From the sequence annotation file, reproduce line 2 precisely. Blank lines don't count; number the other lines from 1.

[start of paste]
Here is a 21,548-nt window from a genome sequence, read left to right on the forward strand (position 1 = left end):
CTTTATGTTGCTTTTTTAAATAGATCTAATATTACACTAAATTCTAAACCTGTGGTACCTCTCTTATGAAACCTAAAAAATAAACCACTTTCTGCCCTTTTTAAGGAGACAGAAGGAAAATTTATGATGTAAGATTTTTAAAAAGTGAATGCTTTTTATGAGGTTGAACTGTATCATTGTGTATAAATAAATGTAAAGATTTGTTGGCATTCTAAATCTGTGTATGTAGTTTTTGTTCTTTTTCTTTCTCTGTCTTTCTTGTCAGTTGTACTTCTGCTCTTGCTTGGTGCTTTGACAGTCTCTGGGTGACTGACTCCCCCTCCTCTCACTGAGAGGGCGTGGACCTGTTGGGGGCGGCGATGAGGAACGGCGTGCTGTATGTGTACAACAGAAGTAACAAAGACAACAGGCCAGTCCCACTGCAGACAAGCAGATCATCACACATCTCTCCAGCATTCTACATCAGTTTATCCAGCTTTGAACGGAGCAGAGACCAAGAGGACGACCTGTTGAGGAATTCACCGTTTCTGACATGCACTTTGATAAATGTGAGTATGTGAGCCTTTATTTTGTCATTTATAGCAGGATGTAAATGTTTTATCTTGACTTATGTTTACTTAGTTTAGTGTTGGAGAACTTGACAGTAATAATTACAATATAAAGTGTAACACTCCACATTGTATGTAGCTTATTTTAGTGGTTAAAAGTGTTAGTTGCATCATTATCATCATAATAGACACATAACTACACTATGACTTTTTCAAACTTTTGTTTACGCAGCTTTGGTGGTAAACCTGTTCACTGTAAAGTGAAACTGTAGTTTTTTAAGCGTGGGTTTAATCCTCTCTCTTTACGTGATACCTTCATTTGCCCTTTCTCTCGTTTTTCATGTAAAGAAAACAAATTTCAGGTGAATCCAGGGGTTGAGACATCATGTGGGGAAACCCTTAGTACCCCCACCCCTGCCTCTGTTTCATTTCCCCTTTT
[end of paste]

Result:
CTTTATGTTGCTTTTTTAAATAGATCTAATATTACACTAAATTCTAAACCTGTGGTACCTCTCTTATGAAACCTAAAAAATAAACCACTTTCTGCCCTTTTTAAGGAGACAGAAGGAAAATTTATGATGTAAGATTTTTAAAAAGTGAATGCTTTTTATGAGGTTGAACTGTATCATTGTGTATAAATAAATGTAAAGATTTGTTGGCATTCTAAATCTGTGTATGTAGTTTTTGTTCTTTTTCTTTCTCTGTCTTTCTTGTCAGTTGTACTTCTGCTCTTGCTTGGTGCTTTGACAGTCTCTGGGTGACTGACTCCCCCTCCTCTCACTGAGAGGGCGTGGACCTGTTGGGGGCGGCGATGAGGAACGGCGTGCTGTATGTGTACAACAGAAGTAACAAAGACAACAGGCCAGTCCCACTGCAGACAAGCAGATCATCACACATCTCTCCAGCATTCTACATCAGTTTATCCAGCTTTGAACGGAGCAGAGACCAAGAGGACGACCTGTTGAGGAATTCACCGTTTCTGACATGCACTTTGATAAATGTGAGTATGTGAGCCTTTATTTTGTCATTTATAGCAGGATGTAAATGTTTTATCTTGACTTATGTTTACTTAGTTTAGTGTTGGAGAACTTGACAGTAATAATTACAATATAAAGTGTAACACTCCACATTGTATGTAGCTTATTTTAGTGGTTAAAAGTGTTAGTTGCATCATTATCATCATAATAGACACATAACTACACTATGACTTTTTCAAACTTTTGTTTACGCAGCTTTGGTGGTAAACCTGTTCACTGTAAAGTGAAACTGTAGTTTTTTAAGCGTGGGTTTAATCCTCTCTCTTTACGTGATACCTTCATTTGCCCTTTCTCTCGTTTTTCATGTAAAGAAAACAAATTTCAGGTGAATCCAGGGGTTGAGACATCATGTGGGGAAACCCTTAGTACCCCCACCCCTGCCTCTGTTTCATTTCCCCTTTT